McCusker works with Focus on the Family and is the man who scripted all seven of the Narnia books and Screwtape for Focus’s Family Radio Theatre. In addition, he compiled the exhaustive notes for The Screwtape Letters: The Annotated Edition, a book that I didn’t know existed, and which I must purchase very soon.

I wondered how the students would like this book. Would they consider it too much while working their way through Mere Christianity as well? I need not have worried. McCusker performs a valuable service with this in-depth accounting of how Lewis’s BBC broadcast talks developed and then how they were brought together into his classic volume that continues to make a profound impact on many.

What McCusker accomplishes is perfect for my course, which is history-based as we read Lewis. His book is not simply a narrow focus on the BBC talks, but instead a sweeping historical background for the environment in which those talks took place. He switches back and forth effectively between the larger historical picture of England at war and the personal history of Lewis and all the decisions that went into figuring out what he should say in these talks and how they were received by the public.

What I enjoyed most about the book besides the historical grounding—and many of my students commented on this also—were the excellent inserts into the main text that allow the reader to get more information on a variety of individuals and other topics relevant to the history.

For instance, chapter one gives the reader sidebars on prime minister Neville Chamberlain, the Anderson shelters the government provided to use as bomb shelters during the war, and information on Rev. James Welch, director of religious broadcasting for the BBC. Another chapter offers a biographical overview of Eric Fenn, the man who worked closely with Lewis on the topics and structure of the talks.

We even get insight into Lewis’s gardener, Fred Paxford, a recipe for siege cakes, an analysis of the superiority of German airplanes at that time, the reason for the unique architecture of the BBC building, a typical weekday broadcast schedule for the BBC, and English trains during wartime (and all the hassles associated with rail travel).

Those are just a few samples.

What delights me most is that this book was a significant aid as I attempted to explain British history of this era via my PowerPoint presentations. It came alongside as a great complement and helped accomplish one of my chief goals for the course.

For those of you who would like a companion book for Mere Christianity, I highly recommend McCusker’s helpful and meticulously researched volume. Your knowledge of Lewis and his times will be enhanced through it.

Lewis, Tolkien, WWI, & Hope

Hobbit, Wardrobe, Great WarA Hobbit, a Wardrobe, and a Great War. What a great title. And what a great book. Joseph Loconte, professor of history at the King’s College in New York City, has crafted a masterpiece that weaves knowledge of the impact of WWI on a generation, and then offers an insightful analysis of how the war affected the thinking and writing of both C. S. Lewis and J. R. R. Tolkien.

For me, as a professional historian, the book was a delight on two fronts.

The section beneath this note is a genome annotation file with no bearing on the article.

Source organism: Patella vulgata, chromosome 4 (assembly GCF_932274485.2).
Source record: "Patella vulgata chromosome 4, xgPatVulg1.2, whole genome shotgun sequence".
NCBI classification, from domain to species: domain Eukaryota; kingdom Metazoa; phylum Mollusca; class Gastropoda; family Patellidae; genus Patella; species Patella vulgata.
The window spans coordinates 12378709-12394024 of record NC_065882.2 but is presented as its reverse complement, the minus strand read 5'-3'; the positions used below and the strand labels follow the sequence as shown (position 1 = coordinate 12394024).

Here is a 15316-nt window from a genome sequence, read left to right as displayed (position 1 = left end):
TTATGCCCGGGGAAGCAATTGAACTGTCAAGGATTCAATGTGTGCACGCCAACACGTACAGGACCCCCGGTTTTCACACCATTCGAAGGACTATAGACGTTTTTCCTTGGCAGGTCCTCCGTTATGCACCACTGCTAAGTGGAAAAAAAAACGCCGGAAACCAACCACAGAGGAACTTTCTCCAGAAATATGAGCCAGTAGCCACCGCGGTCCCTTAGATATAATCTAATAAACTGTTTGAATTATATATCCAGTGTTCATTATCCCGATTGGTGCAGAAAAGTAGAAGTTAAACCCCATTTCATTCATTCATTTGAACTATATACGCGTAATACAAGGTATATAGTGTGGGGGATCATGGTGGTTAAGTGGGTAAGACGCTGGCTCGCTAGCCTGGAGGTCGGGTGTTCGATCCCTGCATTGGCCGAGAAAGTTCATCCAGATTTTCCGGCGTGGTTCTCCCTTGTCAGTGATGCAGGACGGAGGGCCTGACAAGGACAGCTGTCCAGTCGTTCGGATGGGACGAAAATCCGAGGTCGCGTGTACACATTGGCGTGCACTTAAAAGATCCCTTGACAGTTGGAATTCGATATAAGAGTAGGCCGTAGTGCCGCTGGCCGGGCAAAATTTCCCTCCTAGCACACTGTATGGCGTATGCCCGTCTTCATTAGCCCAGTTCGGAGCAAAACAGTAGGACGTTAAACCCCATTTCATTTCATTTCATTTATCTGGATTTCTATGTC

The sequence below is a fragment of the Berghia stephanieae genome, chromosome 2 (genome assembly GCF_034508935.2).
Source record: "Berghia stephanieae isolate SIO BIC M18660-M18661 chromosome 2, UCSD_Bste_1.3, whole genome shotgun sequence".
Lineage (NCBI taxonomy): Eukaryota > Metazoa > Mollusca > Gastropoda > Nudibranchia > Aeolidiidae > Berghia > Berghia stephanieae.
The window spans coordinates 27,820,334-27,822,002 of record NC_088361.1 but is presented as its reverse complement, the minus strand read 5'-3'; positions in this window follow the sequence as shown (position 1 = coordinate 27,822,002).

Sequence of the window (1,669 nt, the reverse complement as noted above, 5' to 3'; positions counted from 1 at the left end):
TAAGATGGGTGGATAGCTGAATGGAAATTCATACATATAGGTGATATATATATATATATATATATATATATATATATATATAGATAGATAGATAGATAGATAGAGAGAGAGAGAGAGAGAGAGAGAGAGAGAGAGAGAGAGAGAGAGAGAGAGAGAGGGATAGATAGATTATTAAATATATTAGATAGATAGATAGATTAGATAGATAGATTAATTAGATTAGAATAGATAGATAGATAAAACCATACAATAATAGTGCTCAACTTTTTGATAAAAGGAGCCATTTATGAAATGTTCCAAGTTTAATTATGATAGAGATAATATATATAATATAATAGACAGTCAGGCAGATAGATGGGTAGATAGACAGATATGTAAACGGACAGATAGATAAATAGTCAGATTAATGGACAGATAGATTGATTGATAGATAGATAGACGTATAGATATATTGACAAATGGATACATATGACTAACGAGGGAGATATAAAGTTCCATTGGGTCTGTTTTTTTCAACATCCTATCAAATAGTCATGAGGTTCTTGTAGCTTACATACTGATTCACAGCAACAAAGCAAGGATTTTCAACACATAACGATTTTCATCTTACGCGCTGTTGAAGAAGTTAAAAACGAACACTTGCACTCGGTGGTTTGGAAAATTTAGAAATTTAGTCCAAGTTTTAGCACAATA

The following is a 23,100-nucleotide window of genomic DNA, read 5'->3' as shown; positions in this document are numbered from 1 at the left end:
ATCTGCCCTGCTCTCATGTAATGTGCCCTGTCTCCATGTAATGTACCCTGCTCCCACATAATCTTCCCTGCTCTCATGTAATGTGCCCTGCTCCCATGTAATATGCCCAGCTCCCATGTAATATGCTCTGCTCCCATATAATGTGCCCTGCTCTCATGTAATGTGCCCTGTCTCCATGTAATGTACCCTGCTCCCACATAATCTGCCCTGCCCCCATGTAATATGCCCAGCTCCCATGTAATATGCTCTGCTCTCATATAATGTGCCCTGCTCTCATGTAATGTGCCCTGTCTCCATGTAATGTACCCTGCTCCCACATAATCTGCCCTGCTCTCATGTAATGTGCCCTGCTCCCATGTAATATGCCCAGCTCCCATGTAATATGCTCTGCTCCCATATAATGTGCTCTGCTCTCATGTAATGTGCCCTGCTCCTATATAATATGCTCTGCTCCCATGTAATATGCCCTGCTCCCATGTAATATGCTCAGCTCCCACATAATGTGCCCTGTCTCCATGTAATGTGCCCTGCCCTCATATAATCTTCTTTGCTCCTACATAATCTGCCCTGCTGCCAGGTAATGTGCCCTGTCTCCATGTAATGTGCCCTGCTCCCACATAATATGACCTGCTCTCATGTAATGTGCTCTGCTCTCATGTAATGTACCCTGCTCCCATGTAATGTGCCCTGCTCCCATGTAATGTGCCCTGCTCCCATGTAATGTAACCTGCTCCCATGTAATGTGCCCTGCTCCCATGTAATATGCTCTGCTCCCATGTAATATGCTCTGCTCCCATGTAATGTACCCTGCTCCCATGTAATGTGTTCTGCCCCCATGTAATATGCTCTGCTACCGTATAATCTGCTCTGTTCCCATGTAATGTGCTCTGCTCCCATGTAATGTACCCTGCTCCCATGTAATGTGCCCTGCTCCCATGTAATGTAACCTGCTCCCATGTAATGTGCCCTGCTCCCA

First, WWI has not been a particular focus of my studies. Yes, I know the basics, but I’ve never delved into the kind of detail Loconte provides here. So this book has deepened my bond with the generation that endured that horror.

Second, even though I knew that Lewis and Tolkien had served in the Great War (as it was called at the time), and I am familiar with Lewis’s account in Surprised By Joy, Loconte’s description of what he experienced expands on the barebones treatment Lewis gives. As for Tolkien, this was my first encounter with what he suffered during the war.

Tolkien was a faithful Catholic at the time, and remained so for the rest of his life. Lewis was an atheist, sometimes bordering on agnosticism. They didn’t know each other while the war was going on, but when they met at Oxford for the first time in 1926, their shared experience, not only of literature, but of the war as well, created a deep friendship.

Lewis-TolkienLoconte shows how this Great War dashed the utopian hopes of Progress in the 1920s generation and replaced those hopes with cynicism. Then he concentrates on how Lewis and Tolkien bucked that trend in their writing. Once Lewis converted to the faith (helped along by key conversations with Tolkien), he became the most noted Christian apologist of his time.

Lewis’s works—from the Screwtape Letters to his science fiction novels to The Chronicles of Narnia—recognized evil for what it was, yet always offered the Christian remedy for that evil. Tolkien’s The Lord of the Rings painted a horrible portrait of evil, and the descriptions he offers of the terrible battles derived directly from his WWI experiences. Lewis drew on that same background for his works.

A Hobbit, a Wardrobe, and a Great War is eminently readable. I breezed through it in less than three days. As the cliché goes, I couldn’t put it down. My next goal is to figure out how to use it in one of my courses because it is that good.

This is not a book for Lewis and Tolkien admirers only. It is for anyone who seeks to understand the false hopes humanity tends to cling to, the awfulness of human evil, and the way in which Christians can communicate the truths of the Good News to any “lost generation.”

The current generation is just as lost as the one Lewis and Tolkien addressed; the solution to that lostness has not changed. God’s truth is still the message that must be trumpeted to a world that has exchanged the truth for a lie.